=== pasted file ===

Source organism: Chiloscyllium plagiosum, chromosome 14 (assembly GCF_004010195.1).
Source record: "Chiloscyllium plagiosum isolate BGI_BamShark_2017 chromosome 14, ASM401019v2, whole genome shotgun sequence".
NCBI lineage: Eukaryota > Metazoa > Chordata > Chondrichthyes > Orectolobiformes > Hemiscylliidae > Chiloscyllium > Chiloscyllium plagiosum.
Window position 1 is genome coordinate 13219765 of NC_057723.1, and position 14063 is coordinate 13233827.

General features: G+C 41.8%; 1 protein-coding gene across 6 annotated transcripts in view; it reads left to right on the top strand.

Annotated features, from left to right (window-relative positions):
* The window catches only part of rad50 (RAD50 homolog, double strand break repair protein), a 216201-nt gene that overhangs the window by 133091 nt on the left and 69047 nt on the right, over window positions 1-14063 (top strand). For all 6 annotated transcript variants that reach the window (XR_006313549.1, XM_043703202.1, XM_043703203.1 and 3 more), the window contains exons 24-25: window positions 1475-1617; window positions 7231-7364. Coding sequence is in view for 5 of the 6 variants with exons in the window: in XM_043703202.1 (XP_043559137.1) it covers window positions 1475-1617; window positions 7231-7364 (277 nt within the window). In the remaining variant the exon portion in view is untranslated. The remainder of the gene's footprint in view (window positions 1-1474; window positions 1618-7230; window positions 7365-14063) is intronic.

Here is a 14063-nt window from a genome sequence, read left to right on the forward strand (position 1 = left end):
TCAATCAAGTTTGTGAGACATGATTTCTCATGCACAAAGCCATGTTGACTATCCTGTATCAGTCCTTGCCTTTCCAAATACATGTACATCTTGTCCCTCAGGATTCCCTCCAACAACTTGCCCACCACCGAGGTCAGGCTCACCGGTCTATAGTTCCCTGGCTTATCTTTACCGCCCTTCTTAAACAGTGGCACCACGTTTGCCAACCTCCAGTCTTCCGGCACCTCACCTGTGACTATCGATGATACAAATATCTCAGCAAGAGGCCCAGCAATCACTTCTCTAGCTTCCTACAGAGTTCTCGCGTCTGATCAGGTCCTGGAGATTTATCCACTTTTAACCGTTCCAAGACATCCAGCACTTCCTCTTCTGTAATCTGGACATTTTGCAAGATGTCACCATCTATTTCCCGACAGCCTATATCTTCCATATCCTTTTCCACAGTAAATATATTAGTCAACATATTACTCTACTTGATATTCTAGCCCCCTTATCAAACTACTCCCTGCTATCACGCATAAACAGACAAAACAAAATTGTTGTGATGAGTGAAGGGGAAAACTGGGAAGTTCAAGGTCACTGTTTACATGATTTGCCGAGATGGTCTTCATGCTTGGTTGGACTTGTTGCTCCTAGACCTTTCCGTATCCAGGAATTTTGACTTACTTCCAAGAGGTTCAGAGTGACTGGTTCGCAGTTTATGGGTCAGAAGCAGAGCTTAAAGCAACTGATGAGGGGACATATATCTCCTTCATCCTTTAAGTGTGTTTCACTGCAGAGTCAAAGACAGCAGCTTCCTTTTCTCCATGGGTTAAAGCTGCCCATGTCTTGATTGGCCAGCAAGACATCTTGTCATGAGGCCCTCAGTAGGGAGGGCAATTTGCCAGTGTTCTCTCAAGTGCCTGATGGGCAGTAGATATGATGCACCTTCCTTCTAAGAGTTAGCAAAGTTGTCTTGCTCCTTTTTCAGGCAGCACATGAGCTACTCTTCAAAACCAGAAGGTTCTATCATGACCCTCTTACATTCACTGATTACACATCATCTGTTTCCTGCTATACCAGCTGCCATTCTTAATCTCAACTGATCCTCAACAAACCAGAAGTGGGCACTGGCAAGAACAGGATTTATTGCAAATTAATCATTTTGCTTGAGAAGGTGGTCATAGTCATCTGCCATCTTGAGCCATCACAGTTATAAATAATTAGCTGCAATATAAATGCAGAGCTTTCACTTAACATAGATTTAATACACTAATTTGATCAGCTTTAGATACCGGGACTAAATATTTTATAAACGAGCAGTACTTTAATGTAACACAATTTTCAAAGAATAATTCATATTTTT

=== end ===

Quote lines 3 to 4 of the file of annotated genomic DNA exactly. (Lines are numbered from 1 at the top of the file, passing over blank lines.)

NCBI lineage: Eukaryota > Metazoa > Chordata > Chondrichthyes > Orectolobiformes > Hemiscylliidae > Chiloscyllium > Chiloscyllium plagiosum.
Window position 1 is genome coordinate 13219765 of NC_057723.1, and position 14063 is coordinate 13233827.